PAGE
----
Amina Abdi Aden, Secretary of State for Housing: Interview

Amina Abdi Aden, Secretary of State for Housing

Interview: Amina Abdi Aden

What role does the private sector play in encouraging residential projects?

AMINA ABDI ADEN: The need for housing in Djibouti is linked to our population increase, which currently stands at 3% per year, resulting in the need for 3000 housing units annually. On top of that, we have a deficit of around 10,000 units that has accumulated over past years. We believe that a percentage of these 3000 new residential plots will be built by existing residents who own their own plot of land. Additionally, out of the 3000 houses needed, around 60% will be social housing. Until now the private sector’s contribution to the real estate market has been limited, as traditionally, most focus has been on the service sectors geared towards commerce, banking and transport, while expertise in real estate construction has been missing. Since the foundation of the Secretariat for Housing in 2011, a law has been created aimed at promoting national and international private sector participation in housing projects. The state alone cannot do everything or solve all problems. The strategy that has been defined implies that the state will take care of housing needs for the lowest-income groups, while for the other segments the private sector can and should take more of an initiative. We are currently negotiating with three international groups that want to invest in Djibouti’s real estate sector and plan to construct a 1000 housing units starting in 2016. National companies are also interested in private real estate promotion.

How has the strategy “Djibouti Zéro Bidonville” (Djibouti Zero Slums) impacted the informal construction of housing?

ADEN: There are two types of construction in Djibouti, one using quality materials and one using whatever is available. The Djibouti Zéro Bidonville strategy aims to tackle the issue on two levels; first we need to formulate a response to the need for housing for a large part of the lower-income population, and second we need to discourage everyone from moving into the city. For the period 2014-19, we aim to build 25,000 housing units. Financing has already been identified for this project. Some of the works will be executed by the state, some in the form of public-private partnerships and others solely by the private sector. A significant step was the activation of the “cession amiable” in 2010, which allows residents to purchase their homes built on government plots of land. We plan to transform all zones that are close to the city centre, and provide microcredit to the suburban lower-income areas to upgrade their existing housing. Complications have arisen because many of the inhabitants in these areas do not own their land. We have therefore recently put in place a special programme that assists low-income residents with the procedures to buy land, gain access to subsidised locally produced building materials and facilitates a payment system in several instalments to support home ownership. There are currently 300 people benefiting from this mechanism, and we expect this to be expanded to 2000 people in the near future.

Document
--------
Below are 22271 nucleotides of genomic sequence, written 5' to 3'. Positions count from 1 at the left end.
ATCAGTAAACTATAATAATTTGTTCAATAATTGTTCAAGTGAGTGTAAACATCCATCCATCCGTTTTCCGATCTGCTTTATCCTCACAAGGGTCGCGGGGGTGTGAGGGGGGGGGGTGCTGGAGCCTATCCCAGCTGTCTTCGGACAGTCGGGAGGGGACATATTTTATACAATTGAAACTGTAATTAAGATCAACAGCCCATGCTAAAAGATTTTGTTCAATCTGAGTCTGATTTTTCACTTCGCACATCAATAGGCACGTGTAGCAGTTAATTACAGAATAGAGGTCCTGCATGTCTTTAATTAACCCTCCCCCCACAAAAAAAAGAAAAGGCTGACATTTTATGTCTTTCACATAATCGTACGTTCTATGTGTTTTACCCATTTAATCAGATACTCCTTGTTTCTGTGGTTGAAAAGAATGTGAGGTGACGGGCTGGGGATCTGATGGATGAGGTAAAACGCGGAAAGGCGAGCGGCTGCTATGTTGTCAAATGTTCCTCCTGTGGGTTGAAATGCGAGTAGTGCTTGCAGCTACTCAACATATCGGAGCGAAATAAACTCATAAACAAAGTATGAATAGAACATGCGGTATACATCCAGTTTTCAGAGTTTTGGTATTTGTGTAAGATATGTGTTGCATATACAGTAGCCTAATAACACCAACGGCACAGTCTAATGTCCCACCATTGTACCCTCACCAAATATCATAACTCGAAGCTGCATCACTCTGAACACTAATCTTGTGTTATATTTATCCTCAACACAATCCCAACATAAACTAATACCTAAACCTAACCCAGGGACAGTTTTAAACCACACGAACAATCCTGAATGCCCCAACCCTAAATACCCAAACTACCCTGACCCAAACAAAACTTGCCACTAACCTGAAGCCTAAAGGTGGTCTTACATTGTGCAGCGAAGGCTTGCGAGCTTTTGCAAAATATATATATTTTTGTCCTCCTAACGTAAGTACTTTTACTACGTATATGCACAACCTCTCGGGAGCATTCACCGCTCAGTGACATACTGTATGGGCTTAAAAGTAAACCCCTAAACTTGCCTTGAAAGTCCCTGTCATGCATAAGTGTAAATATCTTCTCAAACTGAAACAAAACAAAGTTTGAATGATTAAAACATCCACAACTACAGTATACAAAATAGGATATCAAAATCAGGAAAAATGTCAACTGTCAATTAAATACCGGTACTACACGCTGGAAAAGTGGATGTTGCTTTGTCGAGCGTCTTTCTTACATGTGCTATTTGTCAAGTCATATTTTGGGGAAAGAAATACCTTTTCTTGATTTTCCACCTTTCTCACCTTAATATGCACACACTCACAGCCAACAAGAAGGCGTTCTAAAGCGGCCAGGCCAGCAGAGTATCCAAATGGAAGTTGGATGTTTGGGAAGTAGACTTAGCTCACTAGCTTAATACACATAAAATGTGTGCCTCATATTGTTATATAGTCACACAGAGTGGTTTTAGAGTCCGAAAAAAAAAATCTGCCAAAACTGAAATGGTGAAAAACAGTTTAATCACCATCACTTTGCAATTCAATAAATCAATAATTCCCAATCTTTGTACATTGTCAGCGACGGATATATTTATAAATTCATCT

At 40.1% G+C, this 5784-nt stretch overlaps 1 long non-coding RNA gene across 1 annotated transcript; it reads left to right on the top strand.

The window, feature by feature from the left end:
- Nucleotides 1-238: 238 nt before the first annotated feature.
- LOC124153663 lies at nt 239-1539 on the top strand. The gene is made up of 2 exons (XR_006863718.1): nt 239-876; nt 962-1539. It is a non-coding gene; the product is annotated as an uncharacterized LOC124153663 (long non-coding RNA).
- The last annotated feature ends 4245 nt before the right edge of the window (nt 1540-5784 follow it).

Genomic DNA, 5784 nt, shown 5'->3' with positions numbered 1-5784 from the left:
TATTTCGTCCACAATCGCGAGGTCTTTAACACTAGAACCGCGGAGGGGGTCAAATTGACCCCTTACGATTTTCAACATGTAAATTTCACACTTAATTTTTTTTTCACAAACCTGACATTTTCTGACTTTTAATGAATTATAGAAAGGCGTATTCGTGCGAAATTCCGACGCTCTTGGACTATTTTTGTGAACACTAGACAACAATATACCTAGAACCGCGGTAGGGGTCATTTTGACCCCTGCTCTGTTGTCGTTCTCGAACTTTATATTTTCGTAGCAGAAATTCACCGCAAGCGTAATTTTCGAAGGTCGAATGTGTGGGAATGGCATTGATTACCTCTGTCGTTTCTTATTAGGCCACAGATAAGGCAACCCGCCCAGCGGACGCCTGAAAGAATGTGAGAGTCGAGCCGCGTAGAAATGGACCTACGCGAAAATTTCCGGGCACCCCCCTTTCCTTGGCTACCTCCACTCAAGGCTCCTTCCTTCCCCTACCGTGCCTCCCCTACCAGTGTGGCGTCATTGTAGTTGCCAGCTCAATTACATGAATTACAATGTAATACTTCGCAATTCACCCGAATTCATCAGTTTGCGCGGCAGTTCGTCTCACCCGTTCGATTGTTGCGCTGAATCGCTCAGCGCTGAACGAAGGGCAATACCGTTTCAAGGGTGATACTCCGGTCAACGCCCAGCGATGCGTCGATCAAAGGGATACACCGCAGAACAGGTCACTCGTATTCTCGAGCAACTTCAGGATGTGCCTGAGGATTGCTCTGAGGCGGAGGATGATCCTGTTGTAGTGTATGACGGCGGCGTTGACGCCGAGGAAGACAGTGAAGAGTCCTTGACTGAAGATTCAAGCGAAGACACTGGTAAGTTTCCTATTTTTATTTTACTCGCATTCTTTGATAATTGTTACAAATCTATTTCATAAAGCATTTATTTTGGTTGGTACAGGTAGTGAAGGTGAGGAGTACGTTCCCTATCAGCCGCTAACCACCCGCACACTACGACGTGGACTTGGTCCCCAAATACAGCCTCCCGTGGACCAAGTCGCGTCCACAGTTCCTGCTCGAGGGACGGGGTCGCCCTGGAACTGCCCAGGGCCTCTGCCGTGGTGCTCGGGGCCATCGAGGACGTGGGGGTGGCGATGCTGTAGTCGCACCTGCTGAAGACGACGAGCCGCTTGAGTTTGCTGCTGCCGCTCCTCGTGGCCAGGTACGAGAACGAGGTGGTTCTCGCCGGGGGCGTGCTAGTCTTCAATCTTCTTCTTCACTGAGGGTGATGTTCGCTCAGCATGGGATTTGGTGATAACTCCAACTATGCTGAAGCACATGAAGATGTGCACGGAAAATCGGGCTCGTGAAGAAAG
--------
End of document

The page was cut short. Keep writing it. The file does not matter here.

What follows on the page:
What will be the impact of a possible launch of a bank dedicated to housing?

ADEN: Access to financing is a major issue in resolving the need for housing. Djibouti has a middle class that wants to be owners of their property, but who do not meet the bank’s rather strict criteria. The government has recently implemented an amendment to property law that will see an increase in the guarantees for banks when they provide loans. The Master Plan for Urban Planning and Development (Schéma Directeur d’Aménagement et d’ Urbanisme, SDAU) helps to identify new areas which can be reserved for housing. It also helps to develop and rehabilitate current housing structures so that citizens can benefit from better conditions and services.


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The Report: Djibouti 2016

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